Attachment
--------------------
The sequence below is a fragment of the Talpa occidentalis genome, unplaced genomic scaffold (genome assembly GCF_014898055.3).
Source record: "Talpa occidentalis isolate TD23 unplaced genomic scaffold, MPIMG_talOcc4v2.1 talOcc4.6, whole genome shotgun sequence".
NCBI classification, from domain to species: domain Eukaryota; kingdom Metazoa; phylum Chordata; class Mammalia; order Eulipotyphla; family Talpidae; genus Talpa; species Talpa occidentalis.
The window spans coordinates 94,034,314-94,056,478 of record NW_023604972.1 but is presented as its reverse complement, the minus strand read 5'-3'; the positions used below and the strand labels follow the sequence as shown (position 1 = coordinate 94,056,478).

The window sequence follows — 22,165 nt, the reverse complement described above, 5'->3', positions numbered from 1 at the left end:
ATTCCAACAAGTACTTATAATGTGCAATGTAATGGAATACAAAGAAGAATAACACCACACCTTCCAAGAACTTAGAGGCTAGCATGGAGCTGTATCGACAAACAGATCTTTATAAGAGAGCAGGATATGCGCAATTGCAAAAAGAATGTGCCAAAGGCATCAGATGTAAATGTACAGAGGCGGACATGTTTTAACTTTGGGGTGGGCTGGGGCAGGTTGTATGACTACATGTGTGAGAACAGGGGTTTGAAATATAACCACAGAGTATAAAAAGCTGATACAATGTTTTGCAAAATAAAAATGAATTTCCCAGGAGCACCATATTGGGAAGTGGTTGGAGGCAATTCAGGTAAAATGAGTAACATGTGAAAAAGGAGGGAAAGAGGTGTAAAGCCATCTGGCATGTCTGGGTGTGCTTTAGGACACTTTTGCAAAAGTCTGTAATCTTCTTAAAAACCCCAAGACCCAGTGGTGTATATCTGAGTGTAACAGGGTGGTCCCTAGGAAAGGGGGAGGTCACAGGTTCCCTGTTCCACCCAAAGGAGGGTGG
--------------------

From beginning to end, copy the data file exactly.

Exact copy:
The sequence below is a fragment of the Talpa occidentalis genome, unplaced genomic scaffold (genome assembly GCF_014898055.3).
Source record: "Talpa occidentalis isolate TD23 unplaced genomic scaffold, MPIMG_talOcc4v2.1 talOcc4.6, whole genome shotgun sequence".
NCBI classification, from domain to species: domain Eukaryota; kingdom Metazoa; phylum Chordata; class Mammalia; order Eulipotyphla; family Talpidae; genus Talpa; species Talpa occidentalis.
The window spans coordinates 94,034,314-94,056,478 of record NW_023604972.1 but is presented as its reverse complement, the minus strand read 5'-3'; the positions used below and the strand labels follow the sequence as shown (position 1 = coordinate 94,056,478).

The window sequence follows — 22,165 nt, the reverse complement described above, 5'->3', positions numbered from 1 at the left end:
ATTCCAACAAGTACTTATAATGTGCAATGTAATGGAATACAAAGAAGAATAACACCACACCTTCCAAGAACTTAGAGGCTAGCATGGAGCTGTATCGACAAACAGATCTTTATAAGAGAGCAGGATATGCGCAATTGCAAAAAGAATGTGCCAAAGGCATCAGATGTAAATGTACAGAGGCGGACATGTTTTAACTTTGGGGTGGGCTGGGGCAGGTTGTATGACTACATGTGTGAGAACAGGGGTTTGAAATATAACCACAGAGTATAAAAAGCTGATACAATGTTTTGCAAAATAAAAATGAATTTCCCAGGAGCACCATATTGGGAAGTGGTTGGAGGCAATTCAGGTAAAATGAGTAACATGTGAAAAAGGAGGGAAAGAGGTGTAAAGCCATCTGGCATGTCTGGGTGTGCTTTAGGACACTTTTGCAAAAGTCTGTAATCTTCTTAAAAACCCCAAGACCCAGTGGTGTATATCTGAGTGTAACAGGGTGGTCCCTAGGAAAGGGGGAGGTCACAGGTTCCCTGTTCCACCCAAAGGAGGGTGG